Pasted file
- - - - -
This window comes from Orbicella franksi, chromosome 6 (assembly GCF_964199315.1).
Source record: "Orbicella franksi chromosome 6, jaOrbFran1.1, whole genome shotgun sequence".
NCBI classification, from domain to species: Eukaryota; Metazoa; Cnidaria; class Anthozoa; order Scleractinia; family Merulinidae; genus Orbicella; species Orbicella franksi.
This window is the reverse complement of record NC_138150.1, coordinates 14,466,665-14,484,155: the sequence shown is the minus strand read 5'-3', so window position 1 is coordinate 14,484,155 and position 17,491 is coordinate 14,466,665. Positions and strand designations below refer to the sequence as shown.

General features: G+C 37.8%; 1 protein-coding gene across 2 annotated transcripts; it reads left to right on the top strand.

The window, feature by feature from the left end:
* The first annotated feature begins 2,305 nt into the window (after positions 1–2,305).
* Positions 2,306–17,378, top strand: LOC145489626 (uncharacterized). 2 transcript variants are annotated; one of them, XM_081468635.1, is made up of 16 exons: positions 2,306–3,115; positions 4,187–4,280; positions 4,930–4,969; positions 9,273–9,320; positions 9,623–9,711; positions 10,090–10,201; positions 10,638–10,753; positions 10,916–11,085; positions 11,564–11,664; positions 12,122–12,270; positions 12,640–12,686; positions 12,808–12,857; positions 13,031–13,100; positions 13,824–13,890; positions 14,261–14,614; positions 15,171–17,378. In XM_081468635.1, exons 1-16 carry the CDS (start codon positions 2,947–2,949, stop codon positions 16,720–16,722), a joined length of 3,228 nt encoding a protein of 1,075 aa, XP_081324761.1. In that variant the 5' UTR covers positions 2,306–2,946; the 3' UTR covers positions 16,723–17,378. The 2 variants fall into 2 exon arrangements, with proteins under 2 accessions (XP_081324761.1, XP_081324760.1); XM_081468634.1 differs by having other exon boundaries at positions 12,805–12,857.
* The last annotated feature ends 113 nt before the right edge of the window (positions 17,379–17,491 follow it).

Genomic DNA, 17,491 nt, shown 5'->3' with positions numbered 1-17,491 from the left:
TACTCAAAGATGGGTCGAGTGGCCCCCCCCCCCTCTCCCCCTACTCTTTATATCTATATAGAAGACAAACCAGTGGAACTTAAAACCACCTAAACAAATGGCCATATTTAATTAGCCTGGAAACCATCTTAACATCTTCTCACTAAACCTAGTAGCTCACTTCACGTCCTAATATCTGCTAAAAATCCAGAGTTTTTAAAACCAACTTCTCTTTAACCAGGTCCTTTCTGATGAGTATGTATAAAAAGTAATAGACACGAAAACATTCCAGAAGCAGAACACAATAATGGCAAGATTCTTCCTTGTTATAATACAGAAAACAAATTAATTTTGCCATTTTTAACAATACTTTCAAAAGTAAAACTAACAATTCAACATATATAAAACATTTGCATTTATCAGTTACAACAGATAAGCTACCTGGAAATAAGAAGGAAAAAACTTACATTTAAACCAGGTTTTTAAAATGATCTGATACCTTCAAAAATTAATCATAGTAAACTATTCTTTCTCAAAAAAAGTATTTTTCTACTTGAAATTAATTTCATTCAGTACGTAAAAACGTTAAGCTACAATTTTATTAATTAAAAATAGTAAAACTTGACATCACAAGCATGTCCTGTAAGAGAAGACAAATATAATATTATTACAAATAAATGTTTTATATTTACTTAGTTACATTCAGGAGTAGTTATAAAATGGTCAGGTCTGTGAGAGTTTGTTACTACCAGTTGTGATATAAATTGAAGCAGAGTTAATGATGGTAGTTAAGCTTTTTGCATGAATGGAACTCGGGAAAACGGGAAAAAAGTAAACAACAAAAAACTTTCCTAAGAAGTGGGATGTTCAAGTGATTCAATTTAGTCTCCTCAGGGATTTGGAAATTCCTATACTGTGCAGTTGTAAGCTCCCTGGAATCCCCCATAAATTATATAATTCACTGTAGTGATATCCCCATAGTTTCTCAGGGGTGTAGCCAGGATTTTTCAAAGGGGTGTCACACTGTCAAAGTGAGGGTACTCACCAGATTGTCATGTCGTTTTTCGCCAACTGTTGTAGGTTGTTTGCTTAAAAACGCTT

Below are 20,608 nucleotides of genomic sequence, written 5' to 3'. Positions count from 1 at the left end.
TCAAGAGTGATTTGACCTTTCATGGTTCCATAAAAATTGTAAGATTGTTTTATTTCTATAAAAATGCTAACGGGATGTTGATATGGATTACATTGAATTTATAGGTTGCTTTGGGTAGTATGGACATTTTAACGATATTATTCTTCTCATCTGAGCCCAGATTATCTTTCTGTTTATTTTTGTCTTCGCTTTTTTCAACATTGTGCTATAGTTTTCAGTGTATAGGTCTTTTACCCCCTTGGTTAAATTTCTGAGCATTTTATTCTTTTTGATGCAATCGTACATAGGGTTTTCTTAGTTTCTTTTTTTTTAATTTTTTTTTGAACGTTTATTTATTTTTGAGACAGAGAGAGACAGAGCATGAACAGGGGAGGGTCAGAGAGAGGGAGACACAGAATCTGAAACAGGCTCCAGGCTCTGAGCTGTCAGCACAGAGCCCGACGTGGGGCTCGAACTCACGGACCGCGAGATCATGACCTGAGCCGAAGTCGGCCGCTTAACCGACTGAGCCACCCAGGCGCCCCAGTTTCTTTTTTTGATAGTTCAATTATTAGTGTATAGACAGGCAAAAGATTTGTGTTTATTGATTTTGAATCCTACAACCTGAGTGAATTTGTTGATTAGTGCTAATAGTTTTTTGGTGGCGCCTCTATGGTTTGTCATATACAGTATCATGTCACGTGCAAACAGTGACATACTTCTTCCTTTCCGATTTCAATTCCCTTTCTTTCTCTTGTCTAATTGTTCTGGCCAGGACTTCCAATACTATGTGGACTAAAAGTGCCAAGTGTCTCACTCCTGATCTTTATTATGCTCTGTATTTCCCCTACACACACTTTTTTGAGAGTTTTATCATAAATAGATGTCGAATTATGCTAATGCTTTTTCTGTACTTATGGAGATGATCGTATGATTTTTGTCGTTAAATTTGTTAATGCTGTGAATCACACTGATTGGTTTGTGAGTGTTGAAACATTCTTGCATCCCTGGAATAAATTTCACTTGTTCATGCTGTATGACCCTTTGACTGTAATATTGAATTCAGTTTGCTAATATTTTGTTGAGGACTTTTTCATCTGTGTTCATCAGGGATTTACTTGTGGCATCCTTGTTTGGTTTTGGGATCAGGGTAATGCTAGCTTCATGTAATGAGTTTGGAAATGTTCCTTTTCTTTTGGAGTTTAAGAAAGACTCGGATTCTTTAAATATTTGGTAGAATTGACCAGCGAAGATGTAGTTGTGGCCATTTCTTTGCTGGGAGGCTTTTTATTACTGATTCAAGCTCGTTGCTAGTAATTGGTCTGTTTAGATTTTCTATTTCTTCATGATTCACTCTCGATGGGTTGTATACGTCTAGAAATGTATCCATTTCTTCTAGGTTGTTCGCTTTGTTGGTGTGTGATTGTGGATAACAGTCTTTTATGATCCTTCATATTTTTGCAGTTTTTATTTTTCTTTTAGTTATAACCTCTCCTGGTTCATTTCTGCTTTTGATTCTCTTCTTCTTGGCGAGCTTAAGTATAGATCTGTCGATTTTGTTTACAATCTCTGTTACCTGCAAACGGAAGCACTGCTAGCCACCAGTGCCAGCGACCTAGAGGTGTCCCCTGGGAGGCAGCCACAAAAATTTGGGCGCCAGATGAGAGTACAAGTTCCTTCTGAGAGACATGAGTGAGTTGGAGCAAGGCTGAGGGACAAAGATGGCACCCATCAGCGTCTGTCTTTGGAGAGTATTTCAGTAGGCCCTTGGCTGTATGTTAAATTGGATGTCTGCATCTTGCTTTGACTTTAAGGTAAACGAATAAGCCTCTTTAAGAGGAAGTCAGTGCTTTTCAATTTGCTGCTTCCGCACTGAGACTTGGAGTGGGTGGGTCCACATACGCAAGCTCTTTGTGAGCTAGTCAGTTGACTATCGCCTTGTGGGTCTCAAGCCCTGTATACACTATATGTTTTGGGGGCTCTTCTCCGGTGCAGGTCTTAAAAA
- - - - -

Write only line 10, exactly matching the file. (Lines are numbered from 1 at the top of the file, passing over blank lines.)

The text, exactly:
Genomic DNA, 17,491 nt, shown 5'->3' with positions numbered 1-17,491 from the left: